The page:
thanks for sharing your insights. I have never had the dreaded “writer’s block” so I am not worried about running out of ideas. However, I have to organize my time as well to get three posts per week out. We also have to plan a decent amount of time for promotion, snydication and networking. With that being said, I definitely can benefit from your advice. Thanks again for sharing it.

    Take care


    • Jon
      June 2, 2011 | 9:02 pm

      You’re fortunate to always have that spring of ideas to tap into, great for you! Yes, I didn’t go into the other parts of the equation here such as networking and syndication but they are vital components to the big picture.

  4. Jane | Blog SEO
    May 25, 2011 | 10:07 am

    Hi Jon,

    You hit the nail exactly on newbies getting overwhelmed about producing content. Treating the task in chunks, preferably weekly chunks work great. I do posts every other day and I plan and schedule posts at least two weeks ahead. This leaves me without the need to panic about what to write for today :)

    Following a regular schedule helps a lot :)


    • Jon
      June 2, 2011 | 9:03 pm

      Weekly chunks work for some, sure. Yea the panic button doesn’t get pressed if you give yourself a couple weeks of buffer and the final product is more polished than rushed. Always a good thing.

  5. Jeanine Byers Hoag @ Dressing My Truth
    May 25, 2011 | 12:21 pm

    Hi Jon! I find that having a general schedule works for me when it comes to writing blog posts, and sometimes I do it a month in advance.

    But I also remain open to inspiration because inevitably, if I plan in too much detail, I find myself writing posts entirely different from the ones I had intended. Right now, I have a blog post series I keep putting off because I don’t need it yet.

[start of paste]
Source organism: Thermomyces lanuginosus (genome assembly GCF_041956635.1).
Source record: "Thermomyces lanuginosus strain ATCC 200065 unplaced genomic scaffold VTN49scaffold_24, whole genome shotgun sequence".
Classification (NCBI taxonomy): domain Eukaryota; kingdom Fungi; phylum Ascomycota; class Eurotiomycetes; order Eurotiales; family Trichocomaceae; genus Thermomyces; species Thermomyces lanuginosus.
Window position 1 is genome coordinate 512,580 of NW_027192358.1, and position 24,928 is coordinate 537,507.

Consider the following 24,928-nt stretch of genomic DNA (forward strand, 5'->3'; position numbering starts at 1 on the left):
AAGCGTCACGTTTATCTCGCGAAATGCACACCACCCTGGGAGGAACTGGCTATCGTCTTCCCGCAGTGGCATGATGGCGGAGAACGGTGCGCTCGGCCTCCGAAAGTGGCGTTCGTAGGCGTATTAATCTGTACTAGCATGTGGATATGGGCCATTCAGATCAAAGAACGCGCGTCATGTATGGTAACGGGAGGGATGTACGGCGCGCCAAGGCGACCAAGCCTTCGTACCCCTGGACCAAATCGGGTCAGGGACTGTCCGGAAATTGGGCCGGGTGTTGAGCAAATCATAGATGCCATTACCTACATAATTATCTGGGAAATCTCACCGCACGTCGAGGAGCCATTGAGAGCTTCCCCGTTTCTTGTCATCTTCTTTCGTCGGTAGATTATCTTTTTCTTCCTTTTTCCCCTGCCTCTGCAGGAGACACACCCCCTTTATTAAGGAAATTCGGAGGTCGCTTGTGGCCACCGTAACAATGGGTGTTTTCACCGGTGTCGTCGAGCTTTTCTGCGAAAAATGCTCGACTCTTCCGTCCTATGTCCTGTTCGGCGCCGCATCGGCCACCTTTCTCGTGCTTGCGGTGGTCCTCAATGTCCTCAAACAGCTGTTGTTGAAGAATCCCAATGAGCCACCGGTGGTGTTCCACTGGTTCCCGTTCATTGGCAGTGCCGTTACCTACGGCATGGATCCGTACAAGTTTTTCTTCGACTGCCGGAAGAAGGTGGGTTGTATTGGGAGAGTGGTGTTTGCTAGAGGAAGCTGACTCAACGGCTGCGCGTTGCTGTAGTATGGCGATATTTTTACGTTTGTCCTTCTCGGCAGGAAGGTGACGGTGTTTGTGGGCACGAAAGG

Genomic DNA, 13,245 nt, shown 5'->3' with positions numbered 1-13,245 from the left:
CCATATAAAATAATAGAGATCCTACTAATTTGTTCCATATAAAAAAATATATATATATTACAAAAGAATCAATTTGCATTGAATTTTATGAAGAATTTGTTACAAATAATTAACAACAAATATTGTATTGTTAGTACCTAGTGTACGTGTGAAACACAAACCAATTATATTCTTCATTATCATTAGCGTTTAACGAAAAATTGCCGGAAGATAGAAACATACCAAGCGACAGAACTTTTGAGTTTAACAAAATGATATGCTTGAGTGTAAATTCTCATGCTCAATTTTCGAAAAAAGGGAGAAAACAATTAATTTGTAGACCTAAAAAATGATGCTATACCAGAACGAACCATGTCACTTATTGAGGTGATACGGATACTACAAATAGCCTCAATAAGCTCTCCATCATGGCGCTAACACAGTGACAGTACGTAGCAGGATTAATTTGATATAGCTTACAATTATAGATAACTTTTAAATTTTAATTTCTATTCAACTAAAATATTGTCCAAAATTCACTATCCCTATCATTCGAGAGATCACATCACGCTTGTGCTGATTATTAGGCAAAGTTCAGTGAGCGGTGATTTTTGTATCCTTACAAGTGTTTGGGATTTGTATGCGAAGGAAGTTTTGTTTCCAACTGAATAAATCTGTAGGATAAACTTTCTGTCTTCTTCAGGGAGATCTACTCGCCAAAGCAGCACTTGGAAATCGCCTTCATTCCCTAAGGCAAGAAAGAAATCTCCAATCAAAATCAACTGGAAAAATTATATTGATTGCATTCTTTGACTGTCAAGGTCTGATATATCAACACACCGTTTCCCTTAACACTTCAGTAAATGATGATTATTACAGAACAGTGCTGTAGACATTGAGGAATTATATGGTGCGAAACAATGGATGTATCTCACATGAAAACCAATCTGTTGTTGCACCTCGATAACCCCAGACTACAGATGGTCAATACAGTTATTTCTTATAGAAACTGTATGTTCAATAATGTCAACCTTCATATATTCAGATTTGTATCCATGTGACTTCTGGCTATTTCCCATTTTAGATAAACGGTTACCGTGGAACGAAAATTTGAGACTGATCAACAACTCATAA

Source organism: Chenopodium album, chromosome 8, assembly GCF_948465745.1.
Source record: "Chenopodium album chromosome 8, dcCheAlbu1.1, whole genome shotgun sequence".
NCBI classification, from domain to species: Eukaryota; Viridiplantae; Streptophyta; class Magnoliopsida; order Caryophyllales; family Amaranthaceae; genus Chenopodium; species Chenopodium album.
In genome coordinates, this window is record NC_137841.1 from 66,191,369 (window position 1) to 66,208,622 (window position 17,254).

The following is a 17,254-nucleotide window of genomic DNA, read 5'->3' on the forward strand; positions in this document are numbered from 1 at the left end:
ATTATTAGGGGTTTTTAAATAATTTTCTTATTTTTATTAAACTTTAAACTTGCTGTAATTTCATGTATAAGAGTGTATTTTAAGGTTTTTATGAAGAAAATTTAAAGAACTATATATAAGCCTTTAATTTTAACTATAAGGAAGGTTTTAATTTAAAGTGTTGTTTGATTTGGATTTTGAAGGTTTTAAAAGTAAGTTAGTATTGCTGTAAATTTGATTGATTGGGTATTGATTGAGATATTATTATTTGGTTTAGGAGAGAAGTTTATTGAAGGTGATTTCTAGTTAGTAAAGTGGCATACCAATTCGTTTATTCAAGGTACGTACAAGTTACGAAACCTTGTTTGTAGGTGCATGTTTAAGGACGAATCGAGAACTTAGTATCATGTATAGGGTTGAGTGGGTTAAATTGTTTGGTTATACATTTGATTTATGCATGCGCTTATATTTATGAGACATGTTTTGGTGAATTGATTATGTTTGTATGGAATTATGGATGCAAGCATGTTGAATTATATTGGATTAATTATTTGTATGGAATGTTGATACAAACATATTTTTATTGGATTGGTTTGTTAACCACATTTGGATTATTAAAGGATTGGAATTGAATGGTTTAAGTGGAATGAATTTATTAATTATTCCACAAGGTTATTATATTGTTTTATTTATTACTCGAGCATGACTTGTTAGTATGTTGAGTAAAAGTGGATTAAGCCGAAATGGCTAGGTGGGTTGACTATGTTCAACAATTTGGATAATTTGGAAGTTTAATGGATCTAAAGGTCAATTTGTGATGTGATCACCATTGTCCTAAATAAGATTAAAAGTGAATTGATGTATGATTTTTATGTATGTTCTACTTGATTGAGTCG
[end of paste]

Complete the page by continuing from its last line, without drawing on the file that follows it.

But I agree that it is always good to have some blog posts in reserve.

    • Jon
      June 2, 2011 | 9:05 pm

      Keeping open to inspiration is always good. There’s nothing wrong with rescheduling an article if something strikes you today that you feel compelled to share immediately. It’s just that having the back-up content in the queue is such a burden lifted from our daily task load. Good to know that you keep scheduling ahead as a tool in your kit.

  6. Catarina
    May 25, 2011 | 1:31 pm

    Jon, interesting in sights. Started my career in journalism so I have never had “writer’s block”.

    • Jon
      June 2, 2011 | 9:06 pm

      You’re fortunate to not have the issues with writer’s block. It snags the best of us but more power to ya if you have your own production flow hammered out.

  7. Jayne Kopp
    May 25, 2011 | 1:35 pm

    HI Jon, great suggestions for those who suffer from writers block. I have many times, but thankfully I have actually started to plan posts out a little at a time. Perhaps not quite to the degree you have suggested, but you certainly have put the fire under me to do a better job.

    Thanks so much for your time.


    • Jon
      June 2, 2011 | 9:10 pm